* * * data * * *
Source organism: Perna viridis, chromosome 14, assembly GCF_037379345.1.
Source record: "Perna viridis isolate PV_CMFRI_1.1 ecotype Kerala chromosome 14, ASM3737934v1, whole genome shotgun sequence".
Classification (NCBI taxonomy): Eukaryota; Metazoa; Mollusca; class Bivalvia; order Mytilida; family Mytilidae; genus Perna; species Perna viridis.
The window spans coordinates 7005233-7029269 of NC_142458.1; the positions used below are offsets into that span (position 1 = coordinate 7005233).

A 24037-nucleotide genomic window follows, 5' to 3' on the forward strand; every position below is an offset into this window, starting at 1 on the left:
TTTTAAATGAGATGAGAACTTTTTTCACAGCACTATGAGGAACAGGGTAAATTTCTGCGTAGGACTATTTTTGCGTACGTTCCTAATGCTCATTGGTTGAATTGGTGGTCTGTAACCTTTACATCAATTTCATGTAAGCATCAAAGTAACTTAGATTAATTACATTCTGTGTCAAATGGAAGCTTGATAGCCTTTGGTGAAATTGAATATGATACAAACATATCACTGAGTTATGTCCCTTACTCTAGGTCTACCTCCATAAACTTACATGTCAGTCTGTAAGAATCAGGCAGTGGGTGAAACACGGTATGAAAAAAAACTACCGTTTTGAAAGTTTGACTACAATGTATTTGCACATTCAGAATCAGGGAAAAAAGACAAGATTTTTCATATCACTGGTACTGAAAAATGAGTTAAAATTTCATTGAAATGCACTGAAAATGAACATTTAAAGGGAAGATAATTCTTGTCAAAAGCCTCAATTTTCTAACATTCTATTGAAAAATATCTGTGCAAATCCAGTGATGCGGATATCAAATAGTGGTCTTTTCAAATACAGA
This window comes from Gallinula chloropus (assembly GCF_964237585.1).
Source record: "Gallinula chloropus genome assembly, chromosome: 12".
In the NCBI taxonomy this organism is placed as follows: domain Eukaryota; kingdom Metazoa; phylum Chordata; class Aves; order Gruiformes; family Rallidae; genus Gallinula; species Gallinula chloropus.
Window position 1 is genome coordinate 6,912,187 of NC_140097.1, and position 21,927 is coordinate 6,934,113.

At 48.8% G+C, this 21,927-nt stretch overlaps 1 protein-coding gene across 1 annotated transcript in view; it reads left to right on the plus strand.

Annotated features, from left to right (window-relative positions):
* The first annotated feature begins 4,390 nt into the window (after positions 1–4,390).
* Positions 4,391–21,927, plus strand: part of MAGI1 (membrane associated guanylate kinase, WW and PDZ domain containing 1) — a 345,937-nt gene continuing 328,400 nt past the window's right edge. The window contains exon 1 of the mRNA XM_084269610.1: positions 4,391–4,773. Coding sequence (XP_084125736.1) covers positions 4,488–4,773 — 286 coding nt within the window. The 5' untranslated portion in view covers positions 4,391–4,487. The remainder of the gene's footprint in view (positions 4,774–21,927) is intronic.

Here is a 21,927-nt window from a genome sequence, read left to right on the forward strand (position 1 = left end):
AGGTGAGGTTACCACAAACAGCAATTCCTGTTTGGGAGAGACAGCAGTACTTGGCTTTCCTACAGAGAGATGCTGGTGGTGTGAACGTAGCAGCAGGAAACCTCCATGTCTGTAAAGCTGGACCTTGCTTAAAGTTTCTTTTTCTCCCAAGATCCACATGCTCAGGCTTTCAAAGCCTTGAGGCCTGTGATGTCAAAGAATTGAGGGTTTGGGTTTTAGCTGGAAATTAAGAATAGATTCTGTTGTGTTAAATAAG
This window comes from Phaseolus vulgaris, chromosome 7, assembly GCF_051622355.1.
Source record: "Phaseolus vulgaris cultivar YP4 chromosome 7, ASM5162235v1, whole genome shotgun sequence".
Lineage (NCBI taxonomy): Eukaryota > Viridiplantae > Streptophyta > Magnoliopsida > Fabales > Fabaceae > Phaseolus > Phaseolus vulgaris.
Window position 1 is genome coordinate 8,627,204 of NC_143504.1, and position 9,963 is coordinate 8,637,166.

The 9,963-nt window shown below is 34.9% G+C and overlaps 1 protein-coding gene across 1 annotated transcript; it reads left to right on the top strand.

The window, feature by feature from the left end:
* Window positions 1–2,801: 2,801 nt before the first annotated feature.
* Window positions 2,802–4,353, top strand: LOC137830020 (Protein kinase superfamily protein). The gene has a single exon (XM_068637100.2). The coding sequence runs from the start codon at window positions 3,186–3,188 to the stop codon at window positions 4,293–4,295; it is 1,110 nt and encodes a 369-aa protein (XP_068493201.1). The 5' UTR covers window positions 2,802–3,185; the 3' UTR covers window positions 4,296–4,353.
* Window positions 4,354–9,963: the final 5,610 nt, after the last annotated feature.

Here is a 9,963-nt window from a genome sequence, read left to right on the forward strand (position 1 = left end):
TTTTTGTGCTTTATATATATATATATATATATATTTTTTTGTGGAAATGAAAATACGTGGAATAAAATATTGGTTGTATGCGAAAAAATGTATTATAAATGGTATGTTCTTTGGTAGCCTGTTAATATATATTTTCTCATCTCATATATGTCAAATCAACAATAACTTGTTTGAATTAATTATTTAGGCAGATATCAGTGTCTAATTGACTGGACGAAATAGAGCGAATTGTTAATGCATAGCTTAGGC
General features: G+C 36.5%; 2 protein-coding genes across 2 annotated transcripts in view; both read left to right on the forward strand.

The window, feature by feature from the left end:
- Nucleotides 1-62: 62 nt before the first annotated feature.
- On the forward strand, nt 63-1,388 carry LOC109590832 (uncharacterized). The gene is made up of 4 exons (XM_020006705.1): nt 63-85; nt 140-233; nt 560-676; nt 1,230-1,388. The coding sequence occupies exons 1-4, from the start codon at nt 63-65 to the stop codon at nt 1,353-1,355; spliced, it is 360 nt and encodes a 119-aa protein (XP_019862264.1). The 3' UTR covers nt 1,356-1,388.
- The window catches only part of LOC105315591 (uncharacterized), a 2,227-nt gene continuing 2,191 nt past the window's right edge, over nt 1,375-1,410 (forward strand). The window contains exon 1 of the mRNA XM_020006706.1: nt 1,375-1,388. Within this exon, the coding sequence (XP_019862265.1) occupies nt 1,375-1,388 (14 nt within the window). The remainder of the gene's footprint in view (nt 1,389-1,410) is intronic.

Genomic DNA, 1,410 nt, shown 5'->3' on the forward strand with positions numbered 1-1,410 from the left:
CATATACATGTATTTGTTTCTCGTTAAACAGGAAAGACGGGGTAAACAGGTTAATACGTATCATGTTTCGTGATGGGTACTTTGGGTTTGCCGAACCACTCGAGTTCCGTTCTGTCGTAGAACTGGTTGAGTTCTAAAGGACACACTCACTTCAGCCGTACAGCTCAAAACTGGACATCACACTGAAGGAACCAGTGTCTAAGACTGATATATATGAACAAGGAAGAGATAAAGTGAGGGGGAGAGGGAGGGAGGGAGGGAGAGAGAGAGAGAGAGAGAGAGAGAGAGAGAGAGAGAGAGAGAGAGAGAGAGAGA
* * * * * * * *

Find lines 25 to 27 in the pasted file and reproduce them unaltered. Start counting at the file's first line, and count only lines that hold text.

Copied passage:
* Window positions 4,354–9,963: the final 5,610 nt, after the last annotated feature.

Here is a 9,963-nt window from a genome sequence, read left to right on the forward strand (position 1 = left end):
TTTTTGTGCTTTATATATATATATATATATATATTTTTTTGTGGAAATGAAAATACGTGGAATAAAATATTGGTTGTATGCGAAAAAATGTATTATAAATGGTATGTTCTTTGGTAGCCTGTTAATATATATTTTCTCATCTCATATATGTCAAATCAACAATAACTTGTTTGAATTAATTATTTAGGCAGATATCAGTGTCTAATTGACTGGACGAAATAGAGCGAATTGTTAATGCATAGCTTAGGC